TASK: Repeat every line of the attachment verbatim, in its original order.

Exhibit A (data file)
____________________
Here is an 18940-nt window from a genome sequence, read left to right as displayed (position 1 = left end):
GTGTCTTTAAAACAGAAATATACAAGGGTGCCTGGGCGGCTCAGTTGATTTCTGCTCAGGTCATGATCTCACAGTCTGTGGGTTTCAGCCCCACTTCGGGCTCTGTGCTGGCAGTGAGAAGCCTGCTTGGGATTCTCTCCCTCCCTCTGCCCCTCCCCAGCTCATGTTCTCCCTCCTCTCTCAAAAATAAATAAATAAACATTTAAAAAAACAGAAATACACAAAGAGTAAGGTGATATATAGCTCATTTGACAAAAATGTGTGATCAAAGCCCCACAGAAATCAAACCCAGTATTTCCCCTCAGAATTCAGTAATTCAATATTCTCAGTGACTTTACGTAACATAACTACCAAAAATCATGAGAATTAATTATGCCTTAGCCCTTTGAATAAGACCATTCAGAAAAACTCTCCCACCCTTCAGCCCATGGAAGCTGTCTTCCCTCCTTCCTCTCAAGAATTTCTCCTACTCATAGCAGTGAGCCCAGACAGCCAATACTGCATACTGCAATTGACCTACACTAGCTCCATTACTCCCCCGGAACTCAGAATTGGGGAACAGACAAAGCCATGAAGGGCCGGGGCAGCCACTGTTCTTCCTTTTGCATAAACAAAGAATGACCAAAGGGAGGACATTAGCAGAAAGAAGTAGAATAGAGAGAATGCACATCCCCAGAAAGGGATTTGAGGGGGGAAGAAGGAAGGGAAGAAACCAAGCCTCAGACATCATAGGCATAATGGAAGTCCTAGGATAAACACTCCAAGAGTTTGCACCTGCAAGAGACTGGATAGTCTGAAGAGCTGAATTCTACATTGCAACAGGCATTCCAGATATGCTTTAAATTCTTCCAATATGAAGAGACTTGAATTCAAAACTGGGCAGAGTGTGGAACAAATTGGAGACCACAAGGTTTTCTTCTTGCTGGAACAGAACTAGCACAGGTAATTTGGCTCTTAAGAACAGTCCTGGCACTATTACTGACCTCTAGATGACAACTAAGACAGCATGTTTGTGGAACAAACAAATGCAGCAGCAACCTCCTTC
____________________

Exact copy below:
Here is an 18940-nt window from a genome sequence, read left to right as displayed (position 1 = left end):
GTGTCTTTAAAACAGAAATATACAAGGGTGCCTGGGCGGCTCAGTTGATTTCTGCTCAGGTCATGATCTCACAGTCTGTGGGTTTCAGCCCCACTTCGGGCTCTGTGCTGGCAGTGAGAAGCCTGCTTGGGATTCTCTCCCTCCCTCTGCCCCTCCCCAGCTCATGTTCTCCCTCCTCTCTCAAAAATAAATAAATAAACATTTAAAAAAACAGAAATACACAAAGAGTAAGGTGATATATAGCTCATTTGACAAAAATGTGTGATCAAAGCCCCACAGAAATCAAACCCAGTATTTCCCCTCAGAATTCAGTAATTCAATATTCTCAGTGACTTTACGTAACATAACTACCAAAAATCATGAGAATTAATTATGCCTTAGCCCTTTGAATAAGACCATTCAGAAAAACTCTCCCACCCTTCAGCCCATGGAAGCTGTCTTCCCTCCTTCCTCTCAAGAATTTCTCCTACTCATAGCAGTGAGCCCAGACAGCCAATACTGCATACTGCAATTGACCTACACTAGCTCCATTACTCCCCCGGAACTCAGAATTGGGGAACAGACAAAGCCATGAAGGGCCGGGGCAGCCACTGTTCTTCCTTTTGCATAAACAAAGAATGACCAAAGGGAGGACATTAGCAGAAAGAAGTAGAATAGAGAGAATGCACATCCCCAGAAAGGGATTTGAGGGGGGAAGAAGGAAGGGAAGAAACCAAGCCTCAGACATCATAGGCATAATGGAAGTCCTAGGATAAACACTCCAAGAGTTTGCACCTGCAAGAGACTGGATAGTCTGAAGAGCTGAATTCTACATTGCAACAGGCATTCCAGATATGCTTTAAATTCTTCCAATATGAAGAGACTTGAATTCAAAACTGGGCAGAGTGTGGAACAAATTGGAGACCACAAGGTTTTCTTCTTGCTGGAACAGAACTAGCACAGGTAATTTGGCTCTTAAGAACAGTCCTGGCACTATTACTGACCTCTAGATGACAACTAAGACAGCATGTTTGTGGAACAAACAAATGCAGCAGCAACCTCCTTC